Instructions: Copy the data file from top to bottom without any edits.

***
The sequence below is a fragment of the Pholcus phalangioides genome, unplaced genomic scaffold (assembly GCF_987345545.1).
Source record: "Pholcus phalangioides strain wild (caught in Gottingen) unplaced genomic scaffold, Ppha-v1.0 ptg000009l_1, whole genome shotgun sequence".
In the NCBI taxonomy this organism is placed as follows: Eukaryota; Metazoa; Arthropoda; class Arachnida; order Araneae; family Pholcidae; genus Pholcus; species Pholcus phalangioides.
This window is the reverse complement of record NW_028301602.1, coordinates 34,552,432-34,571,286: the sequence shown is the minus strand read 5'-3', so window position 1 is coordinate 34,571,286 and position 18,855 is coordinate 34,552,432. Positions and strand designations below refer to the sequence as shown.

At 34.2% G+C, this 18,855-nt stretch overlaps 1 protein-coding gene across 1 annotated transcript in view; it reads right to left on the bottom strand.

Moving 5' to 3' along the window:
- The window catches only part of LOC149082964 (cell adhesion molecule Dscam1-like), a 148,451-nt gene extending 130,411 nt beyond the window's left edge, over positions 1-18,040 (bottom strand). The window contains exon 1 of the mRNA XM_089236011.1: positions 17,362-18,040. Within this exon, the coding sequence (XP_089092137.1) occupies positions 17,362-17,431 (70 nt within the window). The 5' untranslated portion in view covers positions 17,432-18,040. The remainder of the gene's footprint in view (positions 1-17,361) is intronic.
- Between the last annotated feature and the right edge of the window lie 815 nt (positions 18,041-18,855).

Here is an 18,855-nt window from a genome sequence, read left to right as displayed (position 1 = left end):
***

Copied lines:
The sequence below is a fragment of the Pholcus phalangioides genome, unplaced genomic scaffold (assembly GCF_987345545.1).
Source record: "Pholcus phalangioides strain wild (caught in Gottingen) unplaced genomic scaffold, Ppha-v1.0 ptg000009l_1, whole genome shotgun sequence".
In the NCBI taxonomy this organism is placed as follows: Eukaryota; Metazoa; Arthropoda; class Arachnida; order Araneae; family Pholcidae; genus Pholcus; species Pholcus phalangioides.
This window is the reverse complement of record NW_028301602.1, coordinates 34,552,432-34,571,286: the sequence shown is the minus strand read 5'-3', so window position 1 is coordinate 34,571,286 and position 18,855 is coordinate 34,552,432. Positions and strand designations below refer to the sequence as shown.

At 34.2% G+C, this 18,855-nt stretch overlaps 1 protein-coding gene across 1 annotated transcript in view; it reads right to left on the bottom strand.

Moving 5' to 3' along the window:
- The window catches only part of LOC149082964 (cell adhesion molecule Dscam1-like), a 148,451-nt gene extending 130,411 nt beyond the window's left edge, over positions 1-18,040 (bottom strand). The window contains exon 1 of the mRNA XM_089236011.1: positions 17,362-18,040. Within this exon, the coding sequence (XP_089092137.1) occupies positions 17,362-17,431 (70 nt within the window). The 5' untranslated portion in view covers positions 17,432-18,040. The remainder of the gene's footprint in view (positions 1-17,361) is intronic.
- Between the last annotated feature and the right edge of the window lie 815 nt (positions 18,041-18,855).

Here is an 18,855-nt window from a genome sequence, read left to right as displayed (position 1 = left end):